With the proliferation of sources and targets and the transformation steps in between, there is a greater need for a catalog that inventories the data and that tracks its lineage from end to end.  Inventorying the data is critical for enabling successive sets of users to iteratively add structure to the Data Lake and make it more easily navigable for those who perform analytics downstream.  Tracking the lineage of that data becomes ever more important because the proliferation of transformations and analytic steps makes trusting the end product ever more challenging.

Data Wrangling: unknown source data

The whole data pipeline has to transition from relational data that was designed to capture business transactions to machine data, typically in JSON format, that captures the events in application log files and the output of sensors in the IoT.  Much greater emphasis has to go into tools that explore and make sense raw, uncurated data.

Security: getting beyond traditional perimeter security and permissions

Traditional security models feature a login and then permissions to access different slices of data.  But with pervasive data and coming from and going to a range of new sources and destinations, whether new users or applications, a new security model is required.  Rather than that explicitly designate permissions, policies become the new approach.

Integration and Runtime

With more unknowns in the data sources and the ultimate analytic targets, ETL developers need greater productivity in performing their transformations and enrichment.  That means a highly productive drag and drop development environment.  With the greater volume of data, the ETL runtime has to scale-out in order to meet performance windows.  And with the need for ever faster performance of analytics, the ETL runtime must support near real-time streaming.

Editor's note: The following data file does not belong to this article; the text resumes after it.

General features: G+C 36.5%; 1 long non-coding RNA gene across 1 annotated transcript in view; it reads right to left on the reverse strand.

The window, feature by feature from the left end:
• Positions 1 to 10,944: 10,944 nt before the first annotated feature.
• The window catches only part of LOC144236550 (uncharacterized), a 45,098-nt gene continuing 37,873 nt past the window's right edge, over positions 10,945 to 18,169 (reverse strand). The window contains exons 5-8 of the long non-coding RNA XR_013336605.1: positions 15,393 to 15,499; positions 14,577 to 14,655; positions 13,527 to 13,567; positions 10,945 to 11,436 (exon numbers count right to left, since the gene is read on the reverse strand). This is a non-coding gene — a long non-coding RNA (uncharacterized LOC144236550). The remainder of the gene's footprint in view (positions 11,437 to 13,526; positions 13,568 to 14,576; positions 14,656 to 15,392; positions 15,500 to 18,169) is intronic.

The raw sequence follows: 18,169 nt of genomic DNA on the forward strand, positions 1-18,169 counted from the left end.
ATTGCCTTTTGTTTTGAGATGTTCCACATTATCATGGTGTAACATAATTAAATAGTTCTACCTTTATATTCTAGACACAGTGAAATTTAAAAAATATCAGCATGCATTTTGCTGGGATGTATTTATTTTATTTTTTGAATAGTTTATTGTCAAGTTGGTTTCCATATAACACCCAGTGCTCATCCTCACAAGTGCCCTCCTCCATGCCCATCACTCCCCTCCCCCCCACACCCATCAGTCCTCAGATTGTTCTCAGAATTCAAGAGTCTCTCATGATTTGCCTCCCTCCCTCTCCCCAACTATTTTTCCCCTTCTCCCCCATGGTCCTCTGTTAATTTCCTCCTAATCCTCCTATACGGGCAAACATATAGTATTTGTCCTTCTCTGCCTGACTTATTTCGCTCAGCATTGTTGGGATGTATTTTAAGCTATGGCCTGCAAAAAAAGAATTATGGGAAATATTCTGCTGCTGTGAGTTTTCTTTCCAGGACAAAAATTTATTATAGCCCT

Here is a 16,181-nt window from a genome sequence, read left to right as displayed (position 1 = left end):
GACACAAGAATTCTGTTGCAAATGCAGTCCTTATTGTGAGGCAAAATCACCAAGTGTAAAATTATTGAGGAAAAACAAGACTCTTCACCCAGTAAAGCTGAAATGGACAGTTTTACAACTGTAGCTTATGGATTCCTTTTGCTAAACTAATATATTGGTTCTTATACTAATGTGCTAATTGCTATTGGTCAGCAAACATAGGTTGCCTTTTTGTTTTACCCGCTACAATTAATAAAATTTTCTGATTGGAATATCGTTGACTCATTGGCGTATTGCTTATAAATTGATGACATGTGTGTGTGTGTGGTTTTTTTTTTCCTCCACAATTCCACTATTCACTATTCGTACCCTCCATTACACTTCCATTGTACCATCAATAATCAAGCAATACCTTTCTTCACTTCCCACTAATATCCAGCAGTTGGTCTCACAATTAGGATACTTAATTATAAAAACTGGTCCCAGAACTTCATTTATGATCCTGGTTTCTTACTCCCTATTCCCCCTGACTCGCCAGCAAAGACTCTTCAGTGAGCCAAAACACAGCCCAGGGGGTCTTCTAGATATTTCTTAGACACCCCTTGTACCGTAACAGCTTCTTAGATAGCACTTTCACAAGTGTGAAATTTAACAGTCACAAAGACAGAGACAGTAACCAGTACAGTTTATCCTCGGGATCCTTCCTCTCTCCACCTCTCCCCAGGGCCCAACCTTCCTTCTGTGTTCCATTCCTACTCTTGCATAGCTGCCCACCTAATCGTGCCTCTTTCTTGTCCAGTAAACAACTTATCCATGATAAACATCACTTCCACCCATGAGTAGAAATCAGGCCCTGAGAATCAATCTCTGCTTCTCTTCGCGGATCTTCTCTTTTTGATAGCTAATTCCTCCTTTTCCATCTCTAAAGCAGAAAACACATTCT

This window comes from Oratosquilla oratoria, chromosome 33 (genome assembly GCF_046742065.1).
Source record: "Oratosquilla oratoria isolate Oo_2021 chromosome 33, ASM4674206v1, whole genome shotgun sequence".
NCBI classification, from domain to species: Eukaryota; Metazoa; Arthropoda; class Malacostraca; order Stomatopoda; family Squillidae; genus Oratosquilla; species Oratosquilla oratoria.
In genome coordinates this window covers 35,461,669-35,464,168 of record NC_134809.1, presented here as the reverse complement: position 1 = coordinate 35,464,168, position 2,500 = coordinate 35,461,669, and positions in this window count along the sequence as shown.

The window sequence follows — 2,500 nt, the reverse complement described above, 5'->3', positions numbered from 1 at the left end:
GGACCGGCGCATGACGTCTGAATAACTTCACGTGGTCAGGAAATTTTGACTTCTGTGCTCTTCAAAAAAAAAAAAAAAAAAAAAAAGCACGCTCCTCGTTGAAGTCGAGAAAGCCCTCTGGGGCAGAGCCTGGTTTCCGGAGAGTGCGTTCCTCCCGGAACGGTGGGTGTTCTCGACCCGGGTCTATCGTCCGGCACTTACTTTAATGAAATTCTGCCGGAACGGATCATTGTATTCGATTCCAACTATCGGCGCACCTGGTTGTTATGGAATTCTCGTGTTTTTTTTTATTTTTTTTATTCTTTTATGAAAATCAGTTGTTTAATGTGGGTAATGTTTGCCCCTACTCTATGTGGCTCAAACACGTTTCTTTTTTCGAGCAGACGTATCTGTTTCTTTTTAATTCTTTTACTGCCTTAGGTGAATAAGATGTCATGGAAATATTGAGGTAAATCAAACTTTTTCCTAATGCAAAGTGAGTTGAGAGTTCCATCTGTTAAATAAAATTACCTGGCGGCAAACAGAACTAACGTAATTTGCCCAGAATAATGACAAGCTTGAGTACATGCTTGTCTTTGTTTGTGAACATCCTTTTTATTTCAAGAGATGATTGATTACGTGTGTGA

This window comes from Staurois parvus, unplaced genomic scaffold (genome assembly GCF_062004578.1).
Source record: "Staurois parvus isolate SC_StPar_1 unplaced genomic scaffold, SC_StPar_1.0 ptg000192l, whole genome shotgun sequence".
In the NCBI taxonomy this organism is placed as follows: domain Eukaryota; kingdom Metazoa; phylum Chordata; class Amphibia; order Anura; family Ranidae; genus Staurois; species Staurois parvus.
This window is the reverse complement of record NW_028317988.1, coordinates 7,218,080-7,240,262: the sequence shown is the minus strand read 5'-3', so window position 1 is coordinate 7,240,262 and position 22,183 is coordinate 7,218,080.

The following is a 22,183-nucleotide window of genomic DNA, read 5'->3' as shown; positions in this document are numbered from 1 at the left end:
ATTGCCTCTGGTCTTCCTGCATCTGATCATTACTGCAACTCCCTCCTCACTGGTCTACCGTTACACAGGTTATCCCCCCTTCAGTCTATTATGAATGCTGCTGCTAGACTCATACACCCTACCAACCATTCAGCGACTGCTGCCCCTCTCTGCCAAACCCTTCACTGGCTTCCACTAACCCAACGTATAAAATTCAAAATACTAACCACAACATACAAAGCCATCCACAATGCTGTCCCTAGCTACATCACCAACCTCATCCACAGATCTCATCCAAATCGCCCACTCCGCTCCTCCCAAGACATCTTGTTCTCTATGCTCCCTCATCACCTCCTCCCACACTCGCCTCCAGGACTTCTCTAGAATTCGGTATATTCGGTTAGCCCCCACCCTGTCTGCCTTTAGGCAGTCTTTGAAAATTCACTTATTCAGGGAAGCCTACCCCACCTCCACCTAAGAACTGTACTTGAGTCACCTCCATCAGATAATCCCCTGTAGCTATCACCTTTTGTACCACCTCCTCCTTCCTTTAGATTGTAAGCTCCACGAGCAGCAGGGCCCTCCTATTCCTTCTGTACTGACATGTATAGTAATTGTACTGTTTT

Building on leadership in a prior generation

Informatica defined the ETL market in the era of the data warehouse.  As Data Lakes become the pervasive, next generation platform, the previous generation’s incumbent typically has the choice of leveraging one of the two sources of their existing advantage.

  • They can either leverage on their existing technical foundation or their privileged access to customers.  Recognizing that Data Lakes are different in so many ways from data warehouses, Informatica has built a new foundation technology to serve the new needs.
  • And while there isn’t a 100% overlap in buyer roles, Informatica’s reputation still gives them privileged access to those who work with data in Data Lakes.

Action Item

IT practitioners should collect the requirements from each of the constituencies that are going to be involved in building the new analytic pipeline.  If an integrated product such as Informatica or Pentaho doesn’t meet the requirements, they should evaluate just how much internal integration work they can support and whether the speed of the final pipeline can deliver on its performance goals.  The more sophisticated enterprises with more specialized skills typically can support highly custom solutions.